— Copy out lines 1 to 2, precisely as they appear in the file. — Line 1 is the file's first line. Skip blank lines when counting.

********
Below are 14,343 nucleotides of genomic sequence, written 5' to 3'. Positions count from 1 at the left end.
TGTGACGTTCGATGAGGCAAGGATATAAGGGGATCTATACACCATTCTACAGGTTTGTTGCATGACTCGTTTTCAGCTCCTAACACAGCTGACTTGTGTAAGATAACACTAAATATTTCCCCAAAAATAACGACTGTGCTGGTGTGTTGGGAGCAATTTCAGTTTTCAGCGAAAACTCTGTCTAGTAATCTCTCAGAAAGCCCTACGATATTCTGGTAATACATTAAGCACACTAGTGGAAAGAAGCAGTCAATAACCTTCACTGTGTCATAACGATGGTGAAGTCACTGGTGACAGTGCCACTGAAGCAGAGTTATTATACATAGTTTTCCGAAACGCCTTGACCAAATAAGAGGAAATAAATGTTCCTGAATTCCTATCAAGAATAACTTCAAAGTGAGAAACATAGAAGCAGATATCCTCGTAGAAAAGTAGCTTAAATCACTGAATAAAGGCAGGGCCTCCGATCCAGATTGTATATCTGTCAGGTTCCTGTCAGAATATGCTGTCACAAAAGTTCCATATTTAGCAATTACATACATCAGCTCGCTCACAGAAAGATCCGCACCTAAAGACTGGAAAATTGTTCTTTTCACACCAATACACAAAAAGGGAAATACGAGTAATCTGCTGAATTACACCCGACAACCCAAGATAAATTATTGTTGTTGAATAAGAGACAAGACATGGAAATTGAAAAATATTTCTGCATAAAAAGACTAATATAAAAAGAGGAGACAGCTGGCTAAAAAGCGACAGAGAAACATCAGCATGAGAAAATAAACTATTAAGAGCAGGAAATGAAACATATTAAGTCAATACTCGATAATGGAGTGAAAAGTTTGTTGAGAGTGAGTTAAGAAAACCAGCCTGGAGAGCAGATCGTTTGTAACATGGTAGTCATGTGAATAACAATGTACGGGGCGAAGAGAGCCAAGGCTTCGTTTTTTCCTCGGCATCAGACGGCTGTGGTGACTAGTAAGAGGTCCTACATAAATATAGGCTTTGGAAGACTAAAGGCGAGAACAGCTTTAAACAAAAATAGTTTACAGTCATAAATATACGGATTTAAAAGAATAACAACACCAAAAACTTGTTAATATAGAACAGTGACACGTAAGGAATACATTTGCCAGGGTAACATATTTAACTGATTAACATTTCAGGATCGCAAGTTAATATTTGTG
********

Below are 14,343 nucleotides of genomic sequence, written 5' to 3'. Positions count from 1 at the left end.
TGTGACGTTCGATGAGGCAAGGATATAAGGGGATCTATACACCATTCTACAGGTTTGTTGCATGACTCGTTTTCAGCTCCTAACACAGCTGACTTGTGTAAGATAACACTAAATATTTCCCCAAAAATAACGACTGTGCTGGTGTGTTGGGAGCAATTTCAGTTTTCAGCGAAAACTCTGTCTAGTAATCTCTCAGAAAGCCCTACGATATTCTGGTAATACATTAAGCACACTAGTGGAAAGAAGCAGTCAATAACCTTCACTGTGTCATAACGATGGTGAAGTCACTGGTGACAGTGCCACTGAAGCAGAGTTATTATACATAGTTTTCCGAAACGCCTTGACCAAATAAGAGGAAATAAATGTTCCTGAATTCCTATCAAGAATAACTTCAAAGTGAGAAACATAGAAGCAGATATCCTCGTAGAAAAGTAGCTTAAATCACTGAATAAAGGCAGGGCCTCCGATCCAGATTGTATATCTGTCAGGTTCCTGTCAGAATATGCTGTCACAAAAGTTCCATATTTAGCAATTACATACATCAGCTCGCTCACAGAAAGATCCGCACCTAAAGACTGGAAAATTGTTCTTTTCACACCAATACACAAAAAGGGAAATACGAGTAATCTGCTGAATTACACCCGACAACCCAAGATAAATTATTGTTGTTGAATAAGAGACAAGACATGGAAATTGAAAAATATTTCTGCATAAAAAGACTAATATAAAAAGAGGAGACAGCTGGCTAAAAAGCGACAGAGAAACATCAGCATGAGAAAATAAACTATTAAGAGCAGGAAATGAAACATATTAAGTCAATACTCGATAATGGAGTGAAAAGTTTGTTGAGAGTGAGTTAAGAAAACCAGCCTGGAGAGCAGATCGTTTGTAACATGGTAGTCATGTGAATAACAATGTACGGGGCGAAGAGAGCCAAGGCTTCGTTTTTTCCTCGGCATCAGACGGCTGTGGTGACTAGTAAGAGGTCCTACATAAATATAGGCTTTGGAAGACTAAAGGCGAGAACAGCTTTAAACAAAAATAGTTTACAGTCATAAATATACGGATTTAAAAGAATAACAACACCAAAAACTTGTTAATATAGAACAGTGACACGTAAGGAATACATTTGCCAGGGTAACATATTTAACTGATTAACATTTCAGGATCGCAAGTTAATATTTGTG